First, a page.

spanish page of Adieu Brindavoine from 1974 by Jaques Tardi.
Originally written and published before Adele Blanc-Sec’s adventures it is marking a break in the storyline and got integrated later on between pre-war and after-war Adele stories (Adele herself is “dead” during the First World War). The main character is Adele’s friend Lucien Brindavoine who returns crippled from the Great War in the later stories.
Together with La fleur au fusil it is also one of Tardi’s earliest attempts to describe the horrors and senseless slaughters of WW I.
panel from CORTO MALTESE in Nel nome di Allah misericordioso de compassionnevole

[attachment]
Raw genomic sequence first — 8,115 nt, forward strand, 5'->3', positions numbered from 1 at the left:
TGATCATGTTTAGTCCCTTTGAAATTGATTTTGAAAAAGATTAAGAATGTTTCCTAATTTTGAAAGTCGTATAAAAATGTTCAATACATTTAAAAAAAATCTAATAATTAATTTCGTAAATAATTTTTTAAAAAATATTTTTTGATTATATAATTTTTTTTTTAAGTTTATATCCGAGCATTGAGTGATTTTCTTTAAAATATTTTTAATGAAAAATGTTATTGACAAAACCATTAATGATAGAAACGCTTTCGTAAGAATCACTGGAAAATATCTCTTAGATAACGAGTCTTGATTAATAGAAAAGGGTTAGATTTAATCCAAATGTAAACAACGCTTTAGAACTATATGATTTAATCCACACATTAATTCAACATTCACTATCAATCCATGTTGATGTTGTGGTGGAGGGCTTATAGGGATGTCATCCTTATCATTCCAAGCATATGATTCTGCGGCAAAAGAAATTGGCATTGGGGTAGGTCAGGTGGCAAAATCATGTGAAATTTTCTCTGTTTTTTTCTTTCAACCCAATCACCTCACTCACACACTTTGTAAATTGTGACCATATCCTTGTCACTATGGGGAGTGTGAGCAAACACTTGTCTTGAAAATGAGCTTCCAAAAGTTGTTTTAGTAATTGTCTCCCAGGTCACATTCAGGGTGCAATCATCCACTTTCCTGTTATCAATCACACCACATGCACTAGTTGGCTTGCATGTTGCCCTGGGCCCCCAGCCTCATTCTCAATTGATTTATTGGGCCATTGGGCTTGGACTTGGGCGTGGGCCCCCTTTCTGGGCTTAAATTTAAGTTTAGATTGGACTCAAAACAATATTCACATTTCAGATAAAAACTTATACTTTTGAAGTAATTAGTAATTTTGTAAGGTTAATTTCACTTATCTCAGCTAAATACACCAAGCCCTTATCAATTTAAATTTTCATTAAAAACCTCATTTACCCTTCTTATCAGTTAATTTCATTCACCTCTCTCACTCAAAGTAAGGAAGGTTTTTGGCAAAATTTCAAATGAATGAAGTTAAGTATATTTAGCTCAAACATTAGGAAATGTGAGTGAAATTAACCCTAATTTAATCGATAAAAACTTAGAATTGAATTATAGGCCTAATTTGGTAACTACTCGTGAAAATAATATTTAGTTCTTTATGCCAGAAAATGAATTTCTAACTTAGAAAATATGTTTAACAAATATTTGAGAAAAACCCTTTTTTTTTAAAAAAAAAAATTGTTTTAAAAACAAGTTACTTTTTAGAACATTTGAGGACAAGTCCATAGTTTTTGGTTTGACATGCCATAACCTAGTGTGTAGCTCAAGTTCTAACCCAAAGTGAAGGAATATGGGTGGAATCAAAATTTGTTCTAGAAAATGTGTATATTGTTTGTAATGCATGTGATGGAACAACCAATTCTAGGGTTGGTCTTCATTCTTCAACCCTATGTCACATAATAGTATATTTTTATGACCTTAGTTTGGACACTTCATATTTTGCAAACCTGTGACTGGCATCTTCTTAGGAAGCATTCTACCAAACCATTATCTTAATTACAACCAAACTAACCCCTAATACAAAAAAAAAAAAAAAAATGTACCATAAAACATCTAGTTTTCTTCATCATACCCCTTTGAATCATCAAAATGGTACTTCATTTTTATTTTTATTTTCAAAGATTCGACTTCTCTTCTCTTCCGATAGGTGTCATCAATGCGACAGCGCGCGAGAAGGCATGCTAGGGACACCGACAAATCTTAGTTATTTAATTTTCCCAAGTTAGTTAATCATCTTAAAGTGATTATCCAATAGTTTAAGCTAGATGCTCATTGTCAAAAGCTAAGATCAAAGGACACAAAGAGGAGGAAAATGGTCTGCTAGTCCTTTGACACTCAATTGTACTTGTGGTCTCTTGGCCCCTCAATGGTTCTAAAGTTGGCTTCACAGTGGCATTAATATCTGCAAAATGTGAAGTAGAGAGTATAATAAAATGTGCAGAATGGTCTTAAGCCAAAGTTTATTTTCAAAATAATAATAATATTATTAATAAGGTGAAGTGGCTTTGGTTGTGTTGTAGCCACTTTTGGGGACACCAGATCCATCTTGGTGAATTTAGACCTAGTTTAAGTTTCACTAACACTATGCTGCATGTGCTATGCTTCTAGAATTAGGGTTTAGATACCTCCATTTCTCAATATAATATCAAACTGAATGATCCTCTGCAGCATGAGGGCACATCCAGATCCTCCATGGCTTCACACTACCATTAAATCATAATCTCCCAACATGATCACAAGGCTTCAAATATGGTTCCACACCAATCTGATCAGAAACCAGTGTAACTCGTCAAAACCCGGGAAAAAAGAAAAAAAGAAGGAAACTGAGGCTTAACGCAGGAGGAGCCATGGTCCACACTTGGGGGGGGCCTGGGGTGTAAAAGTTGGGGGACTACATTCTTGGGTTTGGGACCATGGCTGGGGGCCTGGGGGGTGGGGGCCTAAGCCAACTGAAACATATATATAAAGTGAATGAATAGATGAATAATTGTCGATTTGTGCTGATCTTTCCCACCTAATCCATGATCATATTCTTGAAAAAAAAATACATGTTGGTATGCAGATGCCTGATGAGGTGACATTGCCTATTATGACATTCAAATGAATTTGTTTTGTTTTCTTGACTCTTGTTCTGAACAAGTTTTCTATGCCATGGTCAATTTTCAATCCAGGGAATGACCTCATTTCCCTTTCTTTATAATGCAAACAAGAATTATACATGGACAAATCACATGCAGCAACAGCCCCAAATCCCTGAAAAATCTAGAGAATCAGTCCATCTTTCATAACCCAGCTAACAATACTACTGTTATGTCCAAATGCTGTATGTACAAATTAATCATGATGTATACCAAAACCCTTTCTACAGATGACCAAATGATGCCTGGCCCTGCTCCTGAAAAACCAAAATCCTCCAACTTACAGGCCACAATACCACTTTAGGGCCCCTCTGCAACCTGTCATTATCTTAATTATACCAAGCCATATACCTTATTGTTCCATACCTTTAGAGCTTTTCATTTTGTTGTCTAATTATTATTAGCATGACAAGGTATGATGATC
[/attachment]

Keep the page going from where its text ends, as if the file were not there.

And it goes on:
by Hugo Pratt, 1972
It is one of four Corto Maltese adventures that are set in northern Africa at the end of WW I. Pratt is feeding the story with his own experiences as a son of colonists and member of a fascist youth corps. It’s kind of his way to give the colonialized people back their dignity and a chapeau to the guerilla fighters as well as showing the senselessness of Italy’s colonial adventure and the stupidity of fascist ideology.
cover of MOSAIK no. 202:
Die Affenplage von San Felipe.
by Hannes Hegen and his “artist-collective”
The MOSAIK was the only “comicbook” in the GDR and published by the central-committee of the SED-youth organization FDJ. The comics had no speechbubbles and when “chief-artist” Hannes Hegen, who invented the maincharacters DIGEDAGS (Dig, Dag and Digedag), claimed his copyrights and wanted more money, they kicked him out of the game and relaunching MOSAIK with the three similar ABRAFAXE, who are starring in the MOSAIK until today. So MOSAIK (as a newsstand title) is the longest running comic-magazine in Germany.